The Interactive Games and Entertainment Association and the Game Developers’ Association of Australia have called for the quick Senate passage of a bill that would change the process of classification for some gaming content.
The Senate Standing Committee on Legal and Constitutional Affairs is currently undertaking an inquiry into the Classification (Publications, Films and Computer Games) Amendment (Classification Tools and Other Measures) Bill 2014.
The IGEA and GDAA in a joint submission to the inquiry have endorsed the amendments set out in the bill and called for its passage through the Senate "as soon as possible".
The federal justice minister, Michael Keenan, last month introduced the legislation, which will amend the Classification (Publications, Films and Computer Games) Act 1995. The Senate referred the legislation to the Legal and Constitutional Affairs Committee on 27 March.
The amendments include removing the need to seek reclassification of software for minor changes, such as bug fixes or the release of new content. The new legislation will also allow tools such as online questionnaires to be used as a quick and cheap means of classifying material.
"The process for classifying computer games under the Act is costly and time consuming with the prescribed fee for classifying a computer game being as high as $2,460," the submission from the IGEA and GDAA states.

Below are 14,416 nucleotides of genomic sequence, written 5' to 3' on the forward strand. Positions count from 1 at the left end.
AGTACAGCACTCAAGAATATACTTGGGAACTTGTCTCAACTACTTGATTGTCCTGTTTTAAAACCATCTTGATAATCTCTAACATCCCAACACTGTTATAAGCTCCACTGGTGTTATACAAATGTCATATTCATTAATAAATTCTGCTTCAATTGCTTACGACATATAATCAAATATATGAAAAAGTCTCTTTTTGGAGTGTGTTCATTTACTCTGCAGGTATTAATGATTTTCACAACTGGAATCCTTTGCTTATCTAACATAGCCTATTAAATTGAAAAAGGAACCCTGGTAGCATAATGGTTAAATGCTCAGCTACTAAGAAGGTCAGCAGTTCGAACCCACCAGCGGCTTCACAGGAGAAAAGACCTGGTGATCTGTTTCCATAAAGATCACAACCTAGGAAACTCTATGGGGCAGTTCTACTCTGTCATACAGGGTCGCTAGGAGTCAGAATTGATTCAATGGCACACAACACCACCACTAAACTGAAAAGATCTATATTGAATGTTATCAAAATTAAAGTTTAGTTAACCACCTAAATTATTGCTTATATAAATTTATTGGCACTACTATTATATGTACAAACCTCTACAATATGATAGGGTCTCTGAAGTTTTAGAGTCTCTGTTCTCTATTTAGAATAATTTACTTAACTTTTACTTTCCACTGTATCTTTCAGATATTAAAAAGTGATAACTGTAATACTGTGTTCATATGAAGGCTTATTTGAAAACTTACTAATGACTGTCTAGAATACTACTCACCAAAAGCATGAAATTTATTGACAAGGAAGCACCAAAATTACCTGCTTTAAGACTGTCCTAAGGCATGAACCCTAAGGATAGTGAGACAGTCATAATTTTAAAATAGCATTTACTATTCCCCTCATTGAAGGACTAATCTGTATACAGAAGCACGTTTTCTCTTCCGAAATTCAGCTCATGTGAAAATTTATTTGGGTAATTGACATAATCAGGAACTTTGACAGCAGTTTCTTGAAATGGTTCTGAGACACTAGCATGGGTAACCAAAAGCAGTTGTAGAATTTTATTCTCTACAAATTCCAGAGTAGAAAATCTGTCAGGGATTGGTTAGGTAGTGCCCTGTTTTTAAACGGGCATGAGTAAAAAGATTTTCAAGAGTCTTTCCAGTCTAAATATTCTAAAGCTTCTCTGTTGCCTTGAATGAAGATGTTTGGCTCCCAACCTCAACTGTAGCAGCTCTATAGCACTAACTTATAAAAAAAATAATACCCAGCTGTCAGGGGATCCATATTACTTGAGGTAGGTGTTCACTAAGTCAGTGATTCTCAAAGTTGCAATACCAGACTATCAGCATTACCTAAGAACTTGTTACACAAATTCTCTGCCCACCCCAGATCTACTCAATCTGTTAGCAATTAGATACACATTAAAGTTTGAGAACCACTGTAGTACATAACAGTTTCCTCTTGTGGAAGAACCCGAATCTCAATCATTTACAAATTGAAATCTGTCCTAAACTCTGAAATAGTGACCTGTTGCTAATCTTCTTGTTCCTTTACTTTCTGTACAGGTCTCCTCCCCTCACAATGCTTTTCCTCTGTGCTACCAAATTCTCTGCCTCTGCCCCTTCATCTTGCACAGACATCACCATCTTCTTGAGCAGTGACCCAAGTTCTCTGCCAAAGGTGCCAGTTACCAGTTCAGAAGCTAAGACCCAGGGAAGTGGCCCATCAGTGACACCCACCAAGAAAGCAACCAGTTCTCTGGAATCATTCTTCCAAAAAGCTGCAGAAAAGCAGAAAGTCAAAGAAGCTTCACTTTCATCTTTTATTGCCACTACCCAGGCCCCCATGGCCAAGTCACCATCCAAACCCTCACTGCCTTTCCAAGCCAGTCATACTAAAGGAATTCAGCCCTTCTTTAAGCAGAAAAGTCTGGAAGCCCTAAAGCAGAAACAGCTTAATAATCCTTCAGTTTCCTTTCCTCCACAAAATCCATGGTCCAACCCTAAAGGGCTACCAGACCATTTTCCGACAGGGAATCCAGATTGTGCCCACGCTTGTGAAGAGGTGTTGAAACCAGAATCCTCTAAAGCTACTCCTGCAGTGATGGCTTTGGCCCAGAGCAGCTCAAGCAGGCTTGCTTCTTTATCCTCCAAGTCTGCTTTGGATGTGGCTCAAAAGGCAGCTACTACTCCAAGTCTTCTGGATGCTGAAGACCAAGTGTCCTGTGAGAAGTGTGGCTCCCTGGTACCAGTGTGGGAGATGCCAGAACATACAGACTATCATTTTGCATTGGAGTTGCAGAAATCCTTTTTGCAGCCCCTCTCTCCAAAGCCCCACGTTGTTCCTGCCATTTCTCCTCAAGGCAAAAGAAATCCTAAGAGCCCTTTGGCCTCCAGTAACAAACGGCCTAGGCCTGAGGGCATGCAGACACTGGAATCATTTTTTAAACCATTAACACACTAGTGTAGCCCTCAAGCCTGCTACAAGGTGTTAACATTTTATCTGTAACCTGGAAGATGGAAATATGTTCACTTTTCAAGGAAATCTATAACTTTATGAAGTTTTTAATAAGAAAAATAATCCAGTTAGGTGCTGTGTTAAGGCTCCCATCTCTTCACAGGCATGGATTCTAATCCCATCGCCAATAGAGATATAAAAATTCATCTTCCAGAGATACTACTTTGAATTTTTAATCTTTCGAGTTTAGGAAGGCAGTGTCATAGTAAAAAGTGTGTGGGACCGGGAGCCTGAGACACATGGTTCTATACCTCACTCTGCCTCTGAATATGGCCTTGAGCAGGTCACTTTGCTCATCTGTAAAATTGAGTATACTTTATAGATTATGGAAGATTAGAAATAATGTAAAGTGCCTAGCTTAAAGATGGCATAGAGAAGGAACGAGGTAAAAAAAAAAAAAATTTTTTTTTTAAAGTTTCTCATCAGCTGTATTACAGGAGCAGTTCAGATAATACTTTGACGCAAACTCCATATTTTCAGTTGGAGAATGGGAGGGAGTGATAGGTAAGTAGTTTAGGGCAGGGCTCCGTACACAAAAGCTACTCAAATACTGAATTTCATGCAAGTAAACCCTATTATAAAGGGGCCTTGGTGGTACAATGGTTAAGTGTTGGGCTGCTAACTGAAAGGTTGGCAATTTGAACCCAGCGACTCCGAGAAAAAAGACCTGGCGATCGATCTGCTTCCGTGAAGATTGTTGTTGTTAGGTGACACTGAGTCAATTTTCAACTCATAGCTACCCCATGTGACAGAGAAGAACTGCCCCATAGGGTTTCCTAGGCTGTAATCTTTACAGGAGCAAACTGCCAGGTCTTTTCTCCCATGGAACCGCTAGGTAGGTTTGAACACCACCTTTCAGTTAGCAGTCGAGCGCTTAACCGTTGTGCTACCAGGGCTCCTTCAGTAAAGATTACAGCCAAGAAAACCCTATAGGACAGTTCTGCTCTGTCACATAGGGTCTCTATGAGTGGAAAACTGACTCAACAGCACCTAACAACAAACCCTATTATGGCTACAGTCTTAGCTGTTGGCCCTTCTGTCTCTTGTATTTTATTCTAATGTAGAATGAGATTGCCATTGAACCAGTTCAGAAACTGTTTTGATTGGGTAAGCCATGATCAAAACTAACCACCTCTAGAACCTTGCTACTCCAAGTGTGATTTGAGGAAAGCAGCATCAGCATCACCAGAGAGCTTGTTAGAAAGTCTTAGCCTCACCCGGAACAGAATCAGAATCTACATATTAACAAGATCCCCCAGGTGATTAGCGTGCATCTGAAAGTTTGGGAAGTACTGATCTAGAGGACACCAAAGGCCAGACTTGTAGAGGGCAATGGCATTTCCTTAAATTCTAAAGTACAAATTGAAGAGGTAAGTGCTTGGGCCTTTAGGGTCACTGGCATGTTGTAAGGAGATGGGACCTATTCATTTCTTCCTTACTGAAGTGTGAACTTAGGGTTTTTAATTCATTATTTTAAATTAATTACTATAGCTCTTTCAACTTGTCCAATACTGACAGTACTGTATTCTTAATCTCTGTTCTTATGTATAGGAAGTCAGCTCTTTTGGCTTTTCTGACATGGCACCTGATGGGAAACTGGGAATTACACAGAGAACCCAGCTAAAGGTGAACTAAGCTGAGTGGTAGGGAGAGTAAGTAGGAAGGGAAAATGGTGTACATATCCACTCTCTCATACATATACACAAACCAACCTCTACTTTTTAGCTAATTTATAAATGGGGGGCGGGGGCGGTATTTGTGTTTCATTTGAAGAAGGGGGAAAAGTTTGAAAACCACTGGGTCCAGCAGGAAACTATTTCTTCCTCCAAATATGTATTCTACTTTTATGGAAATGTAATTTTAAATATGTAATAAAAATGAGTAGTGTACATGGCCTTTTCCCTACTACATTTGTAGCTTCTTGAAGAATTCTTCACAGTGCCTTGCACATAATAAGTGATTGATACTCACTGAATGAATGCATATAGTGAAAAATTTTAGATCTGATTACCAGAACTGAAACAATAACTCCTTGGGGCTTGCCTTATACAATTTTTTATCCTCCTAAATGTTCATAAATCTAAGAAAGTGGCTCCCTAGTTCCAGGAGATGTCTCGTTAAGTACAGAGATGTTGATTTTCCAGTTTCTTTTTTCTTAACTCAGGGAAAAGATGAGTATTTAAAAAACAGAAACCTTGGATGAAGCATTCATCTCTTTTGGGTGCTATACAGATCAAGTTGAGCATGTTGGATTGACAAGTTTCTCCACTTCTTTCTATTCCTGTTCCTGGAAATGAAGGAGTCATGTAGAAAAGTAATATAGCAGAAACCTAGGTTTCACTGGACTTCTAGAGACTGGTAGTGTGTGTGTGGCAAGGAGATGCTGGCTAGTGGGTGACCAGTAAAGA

The groups advocate alternatives such as the International Age Rating Coalition, which is based on an online questionnaire that a developer can fill out, are a cheaper alternative to the current system.
The legislation will allow the relevant minister to approve the use of such tools as a way of classifying certain content. For example at the moment the Classification Board is unable to classify the vast number of games for smartphones and tablets that Australians can access through app stores, an explanatory memorandum for the legislation notes.
The legislation is based on a number of recommendations made in the Australian Law Reform Commission's review of Australia's classification system. The ALRC report — Classification—Content Regulation and Convergent Media — was tabled in March 2012.
"It has been over two years since the ALRC made its recommendations that are now reflected in this Bill so any further delay should be avoided," the submission states.
"IGEA and GDAA also support the ongoing review of Australia’s classification scheme and encourage the Government to consider the broader reforms recommended by the ALRC. In particular, further reform should address the need for a truly national, centralised, co-regulatory and industry-led classification scheme."
The Senate inquiry is due to report on 19 June.